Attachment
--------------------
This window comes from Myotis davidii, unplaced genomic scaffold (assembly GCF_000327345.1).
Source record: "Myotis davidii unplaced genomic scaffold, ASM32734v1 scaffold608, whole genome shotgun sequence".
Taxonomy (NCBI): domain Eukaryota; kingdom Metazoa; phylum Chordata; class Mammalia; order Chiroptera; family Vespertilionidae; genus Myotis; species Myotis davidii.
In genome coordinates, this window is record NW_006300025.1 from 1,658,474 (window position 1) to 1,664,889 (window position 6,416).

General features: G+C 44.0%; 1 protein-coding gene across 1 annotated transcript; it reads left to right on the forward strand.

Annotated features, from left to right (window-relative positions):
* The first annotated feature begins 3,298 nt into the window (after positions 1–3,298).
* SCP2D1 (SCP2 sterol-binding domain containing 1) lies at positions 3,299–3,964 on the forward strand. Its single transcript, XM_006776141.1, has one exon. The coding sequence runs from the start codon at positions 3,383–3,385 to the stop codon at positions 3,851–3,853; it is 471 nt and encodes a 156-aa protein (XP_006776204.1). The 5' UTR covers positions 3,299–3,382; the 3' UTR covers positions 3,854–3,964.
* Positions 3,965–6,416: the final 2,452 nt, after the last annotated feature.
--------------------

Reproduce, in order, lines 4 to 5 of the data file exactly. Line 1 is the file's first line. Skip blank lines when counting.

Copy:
In genome coordinates, this window is record NW_006300025.1 from 1,658,474 (window position 1) to 1,664,889 (window position 6,416).

General features: G+C 44.0%; 1 protein-coding gene across 1 annotated transcript; it reads left to right on the forward strand.